William Carter, the deputy director and fellow of the Technology Policy Program at Center for Strategic and International Studies (CSIS), says US government officials are taking note of these Chinese acquisitions in the tech startup space.

“There is a concern that data is now a strategic resource, and that acquiring companies for their large data sets could be a means by which China could undermine the strategic influence of the United States,” says Carter.

The concern is not merely that China can acquire a ton of data about US citizens (citizens who are young now, but won't always be) but also that companies like Edmodo can become one more way for foreign powers to influence, nudge and control the political and cultural dialogue in the US-- and start wielding that influence early on.

As a responsible journalist, Abamu has asked NetDragon if they are intending to do any of these naughty things, to which the Chinese company replied, "Not us! We're just trying to make some profit here."

Pep So, NetDragon’s Director of Corporate Development, offers one interesting observation about the US education market. Not only is it "mature," but it is unique in that "we have seen patterns like teachers willingly paying annually $500 from their pockets to buy content on their own. Whereas in China we don't see that." Huh. Do tell.

NetDragon hopes to turn Edmodo into a TeachersPayTeachers type business. And when asked about data safety, so replies

Of course we want to protect our users’ data, and we also want to be targeting our users [with products], so that’s always a difficult balance to strike. We don’t have a straight answer about what we can and cannot do and to be honest I don’t think Facebook has one as well.

Which is a ballsy answer, but more diplomatic than, "Hell, you guys don't know what the rules are anyway."

Can the US keep an eye on US data that is now owned by a foreign power? Especially when, as Carter notes, the "lack of transparency" about the what and how of data collection in various online platforms makes it hard for anyone to even begin to know what is going on.

But we do know a few things about the Chinese and data. We know that the Chinese were hugely successful at waving enough money at Google to make them forget the whole "don't be evil" thing and instead help provide more tools for a repressive surveillance state. And we know that China's rulers have long been interested in the idea of giving citizens "social credit" scores based on basically everything they ever do, as monitored by surveillance software, and then using those scores to allow-- or not allow-- certain activities.. These are not good signs in terms of Chinese treatment of US student data.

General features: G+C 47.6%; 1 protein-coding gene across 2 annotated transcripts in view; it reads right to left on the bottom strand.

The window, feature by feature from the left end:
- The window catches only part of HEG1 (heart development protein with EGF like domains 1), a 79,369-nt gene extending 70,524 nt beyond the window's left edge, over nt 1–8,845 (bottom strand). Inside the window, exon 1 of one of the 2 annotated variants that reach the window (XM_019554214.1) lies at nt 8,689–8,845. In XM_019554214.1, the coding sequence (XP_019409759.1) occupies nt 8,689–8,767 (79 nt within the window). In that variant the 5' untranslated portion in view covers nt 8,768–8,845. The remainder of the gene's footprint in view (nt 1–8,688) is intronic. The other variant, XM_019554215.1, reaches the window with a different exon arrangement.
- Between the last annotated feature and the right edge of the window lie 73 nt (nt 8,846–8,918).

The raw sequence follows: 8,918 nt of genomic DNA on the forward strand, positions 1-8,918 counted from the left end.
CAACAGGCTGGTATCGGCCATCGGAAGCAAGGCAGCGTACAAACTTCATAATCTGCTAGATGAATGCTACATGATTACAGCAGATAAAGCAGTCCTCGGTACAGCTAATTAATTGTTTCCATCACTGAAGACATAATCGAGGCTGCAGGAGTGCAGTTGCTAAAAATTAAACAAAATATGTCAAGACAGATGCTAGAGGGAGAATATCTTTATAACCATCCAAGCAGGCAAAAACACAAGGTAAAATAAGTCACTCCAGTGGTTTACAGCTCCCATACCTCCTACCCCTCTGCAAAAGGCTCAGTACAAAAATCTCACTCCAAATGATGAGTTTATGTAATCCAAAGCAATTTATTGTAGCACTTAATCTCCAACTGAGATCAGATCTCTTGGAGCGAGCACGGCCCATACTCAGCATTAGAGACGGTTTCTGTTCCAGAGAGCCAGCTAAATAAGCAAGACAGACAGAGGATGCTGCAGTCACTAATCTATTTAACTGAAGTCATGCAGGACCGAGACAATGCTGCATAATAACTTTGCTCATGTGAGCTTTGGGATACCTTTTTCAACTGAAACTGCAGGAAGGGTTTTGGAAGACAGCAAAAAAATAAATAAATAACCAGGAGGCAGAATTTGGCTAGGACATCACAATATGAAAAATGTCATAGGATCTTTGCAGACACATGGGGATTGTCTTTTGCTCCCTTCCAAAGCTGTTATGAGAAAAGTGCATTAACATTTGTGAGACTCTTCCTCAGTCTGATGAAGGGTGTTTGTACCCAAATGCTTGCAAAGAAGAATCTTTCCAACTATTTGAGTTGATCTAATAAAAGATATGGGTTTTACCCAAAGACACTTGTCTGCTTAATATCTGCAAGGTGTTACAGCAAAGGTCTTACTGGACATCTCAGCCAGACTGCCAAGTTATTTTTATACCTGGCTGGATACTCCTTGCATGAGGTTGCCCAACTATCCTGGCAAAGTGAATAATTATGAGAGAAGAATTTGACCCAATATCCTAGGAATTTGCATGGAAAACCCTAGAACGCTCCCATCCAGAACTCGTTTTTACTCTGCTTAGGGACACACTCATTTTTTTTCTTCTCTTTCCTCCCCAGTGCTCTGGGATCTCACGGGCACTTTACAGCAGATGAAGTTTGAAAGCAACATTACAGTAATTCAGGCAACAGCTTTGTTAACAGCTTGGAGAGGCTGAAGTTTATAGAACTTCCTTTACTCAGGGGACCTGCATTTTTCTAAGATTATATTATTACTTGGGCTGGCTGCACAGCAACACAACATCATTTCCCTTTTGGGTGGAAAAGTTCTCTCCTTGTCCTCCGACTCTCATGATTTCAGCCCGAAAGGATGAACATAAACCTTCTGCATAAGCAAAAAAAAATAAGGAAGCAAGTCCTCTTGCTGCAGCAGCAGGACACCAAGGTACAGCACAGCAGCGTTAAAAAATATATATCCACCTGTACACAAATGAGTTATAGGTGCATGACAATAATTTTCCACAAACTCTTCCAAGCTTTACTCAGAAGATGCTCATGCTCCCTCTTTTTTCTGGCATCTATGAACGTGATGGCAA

As I said, we're probably not worried enough.

Monday, April 23, 2018

One More Bad Personalized Learning Puff Piece

Yet another example of a writer who just took the PR packet he was handed and ran with it.

Adam Thomson has covered a variety of topics for the Financial Times, including real estate in Law Vegas, a review of John Mayer's handling of Grateful Dead music, and an update on the weed industry. I guess that made him just the guy to report on that new Personalized Learning thing that all the kids are talking about these days.

No, journalists-- that is not your job.

Mind you, there is no special rule that one must be part of a special elite corps in order to report on education. But there are a couple of rules that apply for journalism of any sort that are frequently flouted by folks reporting on education, and Thomson's article is a prime example. Following just two rules would have saved this piece:

1) Do your homework.

2) Check your subject's claims.

Thomson gets off to a bad start, claiming that "if you are already an adult" you have probably never seen a mathematics class like the one he's profiling. Then he describes a class where students check in, work at stations, and complete an "exit ticket." In other words, a classroom that runs exactly as millions of classrooms have been running for years.

Thomson is visiting Joel Rose, the guy behind Teach To One, a super-duper tech-based math platform. Rose is a Teach for America alumnus who served three years, then (having beefed up his application) went to law school, then went to work with Edison Education before working on the School of One for NYC schools-- then he launched New Classrooms which now sells Teach To One. Oddly enough, Rose's corporate bio mentions that he started out as a teacher without noting his TFA background.

Anyway, Rose wants us to know that "teacher-led instruction for all kids for all kids at all times" can't be the best way for each child to learn. Then it's time to drop a definition:

Welcome to personalised learning (PL), the fast-emerging face of education that is changing traditional approaches to how we educate young minds by tailoring the content and intensity of study to an individual students' needs, abilities and goals

One might observe that this sort of tailoring is what all good teachers do on a daily basis since forever. But Thomson isn't going to go there. He will talk to Linda Shaw (University of Arizona), a specialist in disabilities and counseling.  Her observation is that